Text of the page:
Provider Legal Protections Regulations protecting clinicians from prosecution or disciplinary action related to the use of AI tools.
Determinations of Insurance Eligibility or Medical Necessity/Authorization Regulation of AI in insurance eligibility or medical necessity or coverage determinations.
Anti-Discrimination Regulations focused on ensuring AI tools do not discriminate.
Transparency between Developer and Deployer Regulations outlining disclosure or information requirements between those who develop AI tools and those who deploy them.
Transparency between Deployer and End User Regulations outlining disclosure or consent requirements between those who deploy AI tools and those who use or may be impacted by their output.
Transparency between Developer or Deployer4 and State Regulations outlining disclosure, submission, registration, or other requirements imposed on the developer or deployer with regard to the state (e.g., deployer/developer impact assessment submissions, data submissions, etc.).
State Aligns with National Standards / Administration's AI Blueprint Regulations aligning state's AI policies with national benchmarks and/or the Biden Administration's AI blueprint.
State Activities: State Mandated Study of AI, State-Evaluation of Tools, AI Task Force, etc. Regulations mandating specific state activity related to the study, oversight, or evaluation of state agencies' use of AI or AI use within the state.




As shown above, key trends from health AI bills introduced between January – March 2024 include:

1. The majority of legislative activity relates to states mandating study bills, working groups or reports on AI to inform future policy making (46 bills). More than half of the bills tracked this quarter fell into this category:

  • More than 20 bills would create AI task forces/committees (e.g., CT SB2 would establish an “AI Advisory Council” to make recommendations on the development of ethical and equitable use of AI in state government) and/or require completion of a one-time or annual study or report on AI (e.g., IL HB4705 would require state agencies to submit annual reports on algorithms in use by each agency)
  • More than 10 bills either would require states to conduct inventories of AI systems used in state government (e.g., ID HB568 would require executive and legislative branch agencies to submit an inventory of all automated decision systems used by October 1, 2024), require states to complete impact assessments of AI systems used by state actors (e.g., OK HB3828 would prohibit state agencies from deploying AI systems without first performing an impact assessment), or affect public procurement of AI systems (e.g., NM HB184 would require government AI procurement contracts to include a requirement for transparency by the vendor)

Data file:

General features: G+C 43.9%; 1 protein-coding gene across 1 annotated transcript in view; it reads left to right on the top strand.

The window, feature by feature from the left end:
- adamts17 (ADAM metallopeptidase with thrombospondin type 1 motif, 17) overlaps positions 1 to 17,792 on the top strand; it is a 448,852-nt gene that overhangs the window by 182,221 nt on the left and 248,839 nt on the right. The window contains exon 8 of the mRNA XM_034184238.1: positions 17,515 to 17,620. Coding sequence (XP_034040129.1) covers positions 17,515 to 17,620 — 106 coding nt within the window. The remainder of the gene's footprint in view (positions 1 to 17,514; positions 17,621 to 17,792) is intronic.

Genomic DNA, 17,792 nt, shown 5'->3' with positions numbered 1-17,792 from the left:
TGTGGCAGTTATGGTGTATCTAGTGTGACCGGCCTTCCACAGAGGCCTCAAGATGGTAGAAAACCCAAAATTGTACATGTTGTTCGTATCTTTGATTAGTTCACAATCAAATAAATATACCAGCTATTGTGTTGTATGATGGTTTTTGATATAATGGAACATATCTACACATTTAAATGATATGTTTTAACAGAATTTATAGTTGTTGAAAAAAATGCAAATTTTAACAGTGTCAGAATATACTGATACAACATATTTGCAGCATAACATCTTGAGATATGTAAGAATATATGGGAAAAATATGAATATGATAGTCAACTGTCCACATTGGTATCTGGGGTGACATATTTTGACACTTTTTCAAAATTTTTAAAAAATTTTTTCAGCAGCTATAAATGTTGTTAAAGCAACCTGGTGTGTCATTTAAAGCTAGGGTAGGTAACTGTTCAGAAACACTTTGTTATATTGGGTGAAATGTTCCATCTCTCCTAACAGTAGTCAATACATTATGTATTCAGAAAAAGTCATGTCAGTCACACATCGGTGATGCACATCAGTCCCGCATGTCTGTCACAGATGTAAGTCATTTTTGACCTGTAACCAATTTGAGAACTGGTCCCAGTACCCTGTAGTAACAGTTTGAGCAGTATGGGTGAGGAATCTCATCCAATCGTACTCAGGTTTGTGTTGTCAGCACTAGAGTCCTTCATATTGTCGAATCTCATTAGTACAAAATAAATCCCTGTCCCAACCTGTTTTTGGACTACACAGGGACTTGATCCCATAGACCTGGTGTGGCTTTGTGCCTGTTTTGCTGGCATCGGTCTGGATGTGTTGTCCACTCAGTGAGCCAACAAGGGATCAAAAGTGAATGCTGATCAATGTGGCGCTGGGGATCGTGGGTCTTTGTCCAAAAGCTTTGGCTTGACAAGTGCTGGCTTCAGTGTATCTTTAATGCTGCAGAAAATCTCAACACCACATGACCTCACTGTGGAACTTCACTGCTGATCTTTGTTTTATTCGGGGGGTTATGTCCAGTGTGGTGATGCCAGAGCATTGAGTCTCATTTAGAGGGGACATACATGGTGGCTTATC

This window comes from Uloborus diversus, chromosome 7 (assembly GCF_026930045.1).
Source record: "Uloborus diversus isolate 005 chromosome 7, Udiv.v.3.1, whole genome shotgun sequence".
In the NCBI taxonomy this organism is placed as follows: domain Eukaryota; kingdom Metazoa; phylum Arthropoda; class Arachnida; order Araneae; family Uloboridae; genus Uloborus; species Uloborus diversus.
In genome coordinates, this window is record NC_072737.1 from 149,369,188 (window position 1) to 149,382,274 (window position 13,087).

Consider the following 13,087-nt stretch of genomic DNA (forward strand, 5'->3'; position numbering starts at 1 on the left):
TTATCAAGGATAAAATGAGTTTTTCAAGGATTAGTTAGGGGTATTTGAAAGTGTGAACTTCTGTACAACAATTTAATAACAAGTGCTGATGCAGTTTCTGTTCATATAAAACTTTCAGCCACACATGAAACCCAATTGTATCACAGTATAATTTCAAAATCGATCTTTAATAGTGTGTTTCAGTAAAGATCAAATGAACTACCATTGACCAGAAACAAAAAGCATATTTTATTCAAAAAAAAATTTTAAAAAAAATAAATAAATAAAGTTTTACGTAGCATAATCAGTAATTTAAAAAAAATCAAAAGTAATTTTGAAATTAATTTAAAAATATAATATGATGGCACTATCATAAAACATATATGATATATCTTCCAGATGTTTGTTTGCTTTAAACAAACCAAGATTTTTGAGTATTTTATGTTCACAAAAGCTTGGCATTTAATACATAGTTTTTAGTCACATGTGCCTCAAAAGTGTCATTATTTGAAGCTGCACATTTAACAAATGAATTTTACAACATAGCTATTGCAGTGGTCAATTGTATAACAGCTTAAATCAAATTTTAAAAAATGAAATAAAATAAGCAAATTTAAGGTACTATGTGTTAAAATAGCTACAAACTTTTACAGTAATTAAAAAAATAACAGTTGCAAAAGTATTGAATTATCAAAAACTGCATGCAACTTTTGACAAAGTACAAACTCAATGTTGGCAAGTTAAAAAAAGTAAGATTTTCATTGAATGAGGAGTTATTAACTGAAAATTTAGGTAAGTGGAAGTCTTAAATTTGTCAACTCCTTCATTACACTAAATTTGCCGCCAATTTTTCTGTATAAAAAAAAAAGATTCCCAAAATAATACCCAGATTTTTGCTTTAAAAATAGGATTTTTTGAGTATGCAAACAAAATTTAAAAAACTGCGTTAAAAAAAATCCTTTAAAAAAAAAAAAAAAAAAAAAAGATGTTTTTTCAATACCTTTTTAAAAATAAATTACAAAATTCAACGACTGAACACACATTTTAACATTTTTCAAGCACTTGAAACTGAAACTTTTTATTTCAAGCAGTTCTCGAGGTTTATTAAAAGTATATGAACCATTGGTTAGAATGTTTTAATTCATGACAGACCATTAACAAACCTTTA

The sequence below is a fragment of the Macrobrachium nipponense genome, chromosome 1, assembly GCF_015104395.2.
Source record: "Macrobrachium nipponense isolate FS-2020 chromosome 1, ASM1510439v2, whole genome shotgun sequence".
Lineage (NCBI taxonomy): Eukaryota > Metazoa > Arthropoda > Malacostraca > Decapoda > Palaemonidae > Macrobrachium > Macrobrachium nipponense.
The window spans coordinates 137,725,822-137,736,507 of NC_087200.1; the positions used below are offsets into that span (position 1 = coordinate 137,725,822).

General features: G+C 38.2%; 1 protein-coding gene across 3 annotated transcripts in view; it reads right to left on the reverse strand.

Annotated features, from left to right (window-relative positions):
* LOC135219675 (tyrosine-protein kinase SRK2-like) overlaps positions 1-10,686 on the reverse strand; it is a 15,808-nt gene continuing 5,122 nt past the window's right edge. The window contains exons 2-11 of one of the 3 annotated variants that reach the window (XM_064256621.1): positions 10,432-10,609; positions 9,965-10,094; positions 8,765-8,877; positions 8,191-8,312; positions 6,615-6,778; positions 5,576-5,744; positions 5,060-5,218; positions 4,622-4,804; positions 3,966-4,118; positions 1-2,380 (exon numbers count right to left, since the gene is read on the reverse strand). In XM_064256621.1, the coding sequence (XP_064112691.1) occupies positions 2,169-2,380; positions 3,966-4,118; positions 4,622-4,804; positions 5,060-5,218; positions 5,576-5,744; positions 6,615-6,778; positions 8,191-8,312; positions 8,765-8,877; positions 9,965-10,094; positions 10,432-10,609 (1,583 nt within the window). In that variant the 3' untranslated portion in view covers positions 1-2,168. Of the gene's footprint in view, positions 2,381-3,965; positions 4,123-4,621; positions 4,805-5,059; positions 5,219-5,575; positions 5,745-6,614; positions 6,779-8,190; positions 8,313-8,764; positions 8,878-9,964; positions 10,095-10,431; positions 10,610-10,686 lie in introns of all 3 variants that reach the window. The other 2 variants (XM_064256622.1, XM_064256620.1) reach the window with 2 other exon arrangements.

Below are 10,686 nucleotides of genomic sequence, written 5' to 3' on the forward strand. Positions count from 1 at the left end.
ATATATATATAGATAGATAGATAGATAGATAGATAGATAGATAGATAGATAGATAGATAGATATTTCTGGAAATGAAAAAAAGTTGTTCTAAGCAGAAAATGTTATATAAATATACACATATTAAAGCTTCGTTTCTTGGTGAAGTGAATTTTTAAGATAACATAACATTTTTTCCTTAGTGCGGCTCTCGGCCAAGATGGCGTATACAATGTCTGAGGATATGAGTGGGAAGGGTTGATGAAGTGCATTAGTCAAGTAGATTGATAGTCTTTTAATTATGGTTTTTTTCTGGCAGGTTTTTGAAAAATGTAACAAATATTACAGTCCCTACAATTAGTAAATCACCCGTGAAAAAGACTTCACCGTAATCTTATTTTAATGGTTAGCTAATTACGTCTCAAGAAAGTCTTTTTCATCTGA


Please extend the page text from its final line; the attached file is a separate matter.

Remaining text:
• Seven bills would create new AI leadership positions to guide policy or align AI procedures across state government (e.g., NJ HB1438 would require the appointment of an AI Officer to develop procedures regulating the use of automated systems by state agencies making “critical decisions”7 [including those implicating health care] and organize an inventory of automated systems used by the state and the appointment of an AI Implementation Officer who would approve or deny state agency use of automated systems based on established state procedures).

The majority of these bills were focused on the general use of AI, rather than AI in health care specifically, although the implications of findings from these studies/reports may implicate the future use or regulation of AI in health care. Several bills require participation from health care stakeholders (e.g., MD HB1174 would require the Secretary of Health (or designee) and a representative from the Office of Minority Health and Health Disparities to serve on the “Technology Advisory Commission”;  HI HB2176 would require “a representative of the health care industry” to serve on the AI working group; see also RI HB7158, WV HB5690, FL SB1680, among others). There were also a handful of bills more specific to health care and AI in health (e.g., FL SB7018 creates the “Health Care Innovation Council” to regularly convene subject matter experts to work towards improved quality and delivery of health care, including convening AI experts as necessary).

2. States are introducing bills focused on transparency between those who develop AI tools and those who deploy them, between those who deploy them and end users, and/or between those who develop or deploy them and the state.